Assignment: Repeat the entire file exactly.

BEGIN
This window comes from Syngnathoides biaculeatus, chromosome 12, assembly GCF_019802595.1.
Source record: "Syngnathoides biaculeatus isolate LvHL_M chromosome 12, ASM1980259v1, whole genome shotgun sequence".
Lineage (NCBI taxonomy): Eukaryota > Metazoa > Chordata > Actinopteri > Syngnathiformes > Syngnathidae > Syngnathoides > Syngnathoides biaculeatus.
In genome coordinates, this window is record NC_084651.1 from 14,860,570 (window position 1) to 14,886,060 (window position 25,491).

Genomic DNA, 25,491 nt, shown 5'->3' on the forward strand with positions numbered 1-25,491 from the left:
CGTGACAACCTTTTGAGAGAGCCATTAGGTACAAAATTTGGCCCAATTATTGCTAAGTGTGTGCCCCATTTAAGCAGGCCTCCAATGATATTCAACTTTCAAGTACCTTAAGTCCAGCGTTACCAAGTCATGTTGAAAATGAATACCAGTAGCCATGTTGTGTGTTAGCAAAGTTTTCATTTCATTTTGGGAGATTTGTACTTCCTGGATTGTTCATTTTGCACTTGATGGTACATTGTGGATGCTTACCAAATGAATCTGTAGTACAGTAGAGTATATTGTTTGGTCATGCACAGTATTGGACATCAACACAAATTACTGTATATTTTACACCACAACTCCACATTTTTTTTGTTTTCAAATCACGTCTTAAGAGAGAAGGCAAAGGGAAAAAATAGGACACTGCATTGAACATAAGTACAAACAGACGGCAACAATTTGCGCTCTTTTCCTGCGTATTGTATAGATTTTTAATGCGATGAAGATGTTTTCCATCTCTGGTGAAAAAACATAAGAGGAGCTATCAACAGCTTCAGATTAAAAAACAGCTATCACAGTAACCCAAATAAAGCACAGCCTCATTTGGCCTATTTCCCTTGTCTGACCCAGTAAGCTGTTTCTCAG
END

This window comes from Syngnathoides biaculeatus, chromosome 12, assembly GCF_019802595.1.
Source record: "Syngnathoides biaculeatus isolate LvHL_M chromosome 12, ASM1980259v1, whole genome shotgun sequence".
Lineage (NCBI taxonomy): Eukaryota > Metazoa > Chordata > Actinopteri > Syngnathiformes > Syngnathidae > Syngnathoides > Syngnathoides biaculeatus.
In genome coordinates, this window is record NC_084651.1 from 14,860,570 (window position 1) to 14,886,060 (window position 25,491).

Genomic DNA, 25,491 nt, shown 5'->3' on the forward strand with positions numbered 1-25,491 from the left:
CGTGACAACCTTTTGAGAGAGCCATTAGGTACAAAATTTGGCCCAATTATTGCTAAGTGTGTGCCCCATTTAAGCAGGCCTCCAATGATATTCAACTTTCAAGTACCTTAAGTCCAGCGTTACCAAGTCATGTTGAAAATGAATACCAGTAGCCATGTTGTGTGTTAGCAAAGTTTTCATTTCATTTTGGGAGATTTGTACTTCCTGGATTGTTCATTTTGCACTTGATGGTACATTGTGGATGCTTACCAAATGAATCTGTAGTACAGTAGAGTATATTGTTTGGTCATGCACAGTATTGGACATCAACACAAATTACTGTATATTTTACACCACAACTCCACATTTTTTTTGTTTTCAAATCACGTCTTAAGAGAGAAGGCAAAGGGAAAAAATAGGACACTGCATTGAACATAAGTACAAACAGACGGCAACAATTTGCGCTCTTTTCCTGCGTATTGTATAGATTTTTAATGCGATGAAGATGTTTTCCATCTCTGGTGAAAAAACATAAGAGGAGCTATCAACAGCTTCAGATTAAAAAACAGCTATCACAGTAACCCAAATAAAGCACAGCCTCATTTGGCCTATTTCCCTTGTCTGACCCAGTAAGCTGTTTCTCAG